Mock Battle In The Philippines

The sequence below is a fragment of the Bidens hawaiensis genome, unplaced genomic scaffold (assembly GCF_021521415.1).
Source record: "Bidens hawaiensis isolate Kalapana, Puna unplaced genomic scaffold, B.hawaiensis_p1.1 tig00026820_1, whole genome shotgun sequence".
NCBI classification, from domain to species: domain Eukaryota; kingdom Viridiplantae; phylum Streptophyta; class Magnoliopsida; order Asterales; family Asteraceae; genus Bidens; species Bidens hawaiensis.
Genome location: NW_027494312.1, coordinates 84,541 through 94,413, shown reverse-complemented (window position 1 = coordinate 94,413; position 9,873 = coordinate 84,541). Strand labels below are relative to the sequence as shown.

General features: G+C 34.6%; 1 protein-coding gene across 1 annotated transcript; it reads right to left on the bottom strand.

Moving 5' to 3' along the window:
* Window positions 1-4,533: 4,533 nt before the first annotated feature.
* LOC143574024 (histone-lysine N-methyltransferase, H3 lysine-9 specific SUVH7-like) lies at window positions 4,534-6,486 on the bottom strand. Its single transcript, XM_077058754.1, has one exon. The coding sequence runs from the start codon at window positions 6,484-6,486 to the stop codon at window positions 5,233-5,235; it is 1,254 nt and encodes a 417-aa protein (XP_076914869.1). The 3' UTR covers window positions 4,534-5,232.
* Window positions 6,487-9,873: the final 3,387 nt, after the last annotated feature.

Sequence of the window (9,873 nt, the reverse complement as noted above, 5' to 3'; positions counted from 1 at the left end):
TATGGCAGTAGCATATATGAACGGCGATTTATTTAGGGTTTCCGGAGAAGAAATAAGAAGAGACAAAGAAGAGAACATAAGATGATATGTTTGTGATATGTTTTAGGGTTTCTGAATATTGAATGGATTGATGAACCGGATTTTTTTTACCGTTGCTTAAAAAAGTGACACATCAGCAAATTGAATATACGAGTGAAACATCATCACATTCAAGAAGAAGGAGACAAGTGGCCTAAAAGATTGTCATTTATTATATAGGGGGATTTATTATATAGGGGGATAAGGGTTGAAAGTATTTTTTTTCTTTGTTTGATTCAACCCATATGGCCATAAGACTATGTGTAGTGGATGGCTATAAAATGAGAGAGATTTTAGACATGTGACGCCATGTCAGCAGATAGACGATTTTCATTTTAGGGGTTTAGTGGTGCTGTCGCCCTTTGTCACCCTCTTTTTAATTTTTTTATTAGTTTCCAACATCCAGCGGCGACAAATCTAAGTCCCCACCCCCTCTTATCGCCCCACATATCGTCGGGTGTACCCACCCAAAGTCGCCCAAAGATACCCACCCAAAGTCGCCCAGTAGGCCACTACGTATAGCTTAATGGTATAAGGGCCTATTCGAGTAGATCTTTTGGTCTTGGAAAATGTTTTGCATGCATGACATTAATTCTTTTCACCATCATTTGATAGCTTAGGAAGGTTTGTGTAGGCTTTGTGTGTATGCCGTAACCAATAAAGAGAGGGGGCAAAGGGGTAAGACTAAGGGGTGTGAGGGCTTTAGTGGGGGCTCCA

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According to Woolf (2013), United States’ interest in the Philippines goes back to the late 19th century, the classic age of great power politics. The Philippines’ location was needed by U.S. to protect from incoming invasion and also a base to easily send ships into battle if needed. Furthermore, Woolf (2013) added that the U.S. felt the need to expand since many of the colonial powers from other countries has already expanded and planted flags all over the world. In 1989, the Americans came to the Philippines and ‘liberated’ the Filipinos from the Spaniards by defeating the Spaniards in the Battle of Manila, also known as “mock battle” (Agoncillo, 1990). Unknown to them, the Spaniards and the Americans already agreed on a Treaty of Peace between the United States of America and the Kingdom of Spain that Spain would cede the Philippines over to the U.S. and the Americans would, in return, pay a sum of $20 million to Spain as “payment for improvements made in the colony” (Agoncillo, 1990). The mock battle was important for the Americans so that they would appear as liberators instead of colonizers. Still, the Americans came to the Philippines in force and in a series of rapid maneuvers and seized state power (Francisco & Fast, 1985, p. iii). The Philippines became a colony of the U.S., and tensions between the Filipinos and the Americans were high after the Filipinos realized this (Agoncillo, 1990). The insurgence of the Filipinos lasted a long time until the U.S. started

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